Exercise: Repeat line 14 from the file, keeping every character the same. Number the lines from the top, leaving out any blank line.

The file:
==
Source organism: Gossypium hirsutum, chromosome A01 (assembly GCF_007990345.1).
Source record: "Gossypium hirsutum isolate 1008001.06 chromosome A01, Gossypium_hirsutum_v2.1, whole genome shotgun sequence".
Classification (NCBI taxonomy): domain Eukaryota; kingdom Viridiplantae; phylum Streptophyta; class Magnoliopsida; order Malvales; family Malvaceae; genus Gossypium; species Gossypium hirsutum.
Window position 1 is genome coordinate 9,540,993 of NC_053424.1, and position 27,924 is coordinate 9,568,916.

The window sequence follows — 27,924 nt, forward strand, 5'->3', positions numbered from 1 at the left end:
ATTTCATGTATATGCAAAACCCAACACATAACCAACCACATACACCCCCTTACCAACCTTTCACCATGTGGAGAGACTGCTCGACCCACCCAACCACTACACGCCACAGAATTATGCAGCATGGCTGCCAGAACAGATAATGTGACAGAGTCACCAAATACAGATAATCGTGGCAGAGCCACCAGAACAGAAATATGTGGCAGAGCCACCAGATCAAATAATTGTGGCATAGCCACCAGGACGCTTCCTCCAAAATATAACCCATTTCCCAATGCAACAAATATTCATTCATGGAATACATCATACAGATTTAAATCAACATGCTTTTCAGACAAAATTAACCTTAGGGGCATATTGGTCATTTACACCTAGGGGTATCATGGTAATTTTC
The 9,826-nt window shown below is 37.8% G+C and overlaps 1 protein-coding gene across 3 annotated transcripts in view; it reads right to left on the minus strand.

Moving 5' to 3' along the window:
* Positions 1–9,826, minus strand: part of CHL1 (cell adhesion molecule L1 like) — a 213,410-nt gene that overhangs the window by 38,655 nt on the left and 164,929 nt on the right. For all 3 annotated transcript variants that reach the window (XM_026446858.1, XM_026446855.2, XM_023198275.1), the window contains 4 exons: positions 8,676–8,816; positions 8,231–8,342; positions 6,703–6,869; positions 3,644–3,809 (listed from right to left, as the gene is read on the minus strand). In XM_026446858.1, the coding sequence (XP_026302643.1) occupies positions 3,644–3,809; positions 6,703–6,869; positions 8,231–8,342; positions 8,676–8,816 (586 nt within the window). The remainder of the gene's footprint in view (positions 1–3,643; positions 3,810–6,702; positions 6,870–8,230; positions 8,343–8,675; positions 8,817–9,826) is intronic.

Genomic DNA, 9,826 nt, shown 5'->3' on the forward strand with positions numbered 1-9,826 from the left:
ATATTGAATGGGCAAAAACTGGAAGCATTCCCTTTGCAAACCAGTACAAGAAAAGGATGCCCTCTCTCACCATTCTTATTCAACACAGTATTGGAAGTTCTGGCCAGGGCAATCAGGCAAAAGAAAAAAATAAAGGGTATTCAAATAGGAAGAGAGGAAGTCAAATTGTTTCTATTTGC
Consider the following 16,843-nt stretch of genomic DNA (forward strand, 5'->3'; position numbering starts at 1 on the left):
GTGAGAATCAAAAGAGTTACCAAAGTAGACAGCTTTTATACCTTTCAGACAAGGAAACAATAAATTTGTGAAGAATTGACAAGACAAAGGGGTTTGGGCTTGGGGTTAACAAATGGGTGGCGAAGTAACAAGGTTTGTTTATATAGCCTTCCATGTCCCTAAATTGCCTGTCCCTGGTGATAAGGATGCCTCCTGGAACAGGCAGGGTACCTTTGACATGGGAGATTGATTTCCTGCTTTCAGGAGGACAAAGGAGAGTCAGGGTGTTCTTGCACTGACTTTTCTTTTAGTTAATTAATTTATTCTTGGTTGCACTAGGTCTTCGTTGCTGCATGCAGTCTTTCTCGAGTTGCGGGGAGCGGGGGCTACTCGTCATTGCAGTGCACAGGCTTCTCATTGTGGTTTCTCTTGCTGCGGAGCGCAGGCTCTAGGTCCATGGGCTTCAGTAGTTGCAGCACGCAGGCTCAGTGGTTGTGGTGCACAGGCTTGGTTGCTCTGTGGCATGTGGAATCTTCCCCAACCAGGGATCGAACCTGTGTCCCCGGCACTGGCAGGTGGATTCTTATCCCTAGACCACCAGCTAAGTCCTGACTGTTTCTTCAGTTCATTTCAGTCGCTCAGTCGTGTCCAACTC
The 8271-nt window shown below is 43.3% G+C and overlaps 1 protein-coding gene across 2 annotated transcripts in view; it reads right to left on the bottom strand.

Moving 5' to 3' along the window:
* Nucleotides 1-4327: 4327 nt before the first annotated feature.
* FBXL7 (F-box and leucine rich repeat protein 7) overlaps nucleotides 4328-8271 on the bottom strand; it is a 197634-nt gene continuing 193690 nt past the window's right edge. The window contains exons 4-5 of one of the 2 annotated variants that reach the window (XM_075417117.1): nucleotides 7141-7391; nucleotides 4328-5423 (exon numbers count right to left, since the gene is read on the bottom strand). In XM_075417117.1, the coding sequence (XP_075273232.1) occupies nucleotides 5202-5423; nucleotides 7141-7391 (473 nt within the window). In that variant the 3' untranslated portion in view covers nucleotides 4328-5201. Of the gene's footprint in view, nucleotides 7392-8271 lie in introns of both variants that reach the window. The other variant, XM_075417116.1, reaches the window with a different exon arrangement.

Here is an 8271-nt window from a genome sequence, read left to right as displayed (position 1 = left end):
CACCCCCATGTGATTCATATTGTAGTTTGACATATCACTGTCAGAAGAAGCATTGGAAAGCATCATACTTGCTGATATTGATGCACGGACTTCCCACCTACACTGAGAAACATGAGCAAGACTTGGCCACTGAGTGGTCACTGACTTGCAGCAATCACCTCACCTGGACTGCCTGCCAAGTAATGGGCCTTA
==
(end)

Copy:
The 8271-nt window shown below is 43.3% G+C and overlaps 1 protein-coding gene across 2 annotated transcripts in view; it reads right to left on the bottom strand.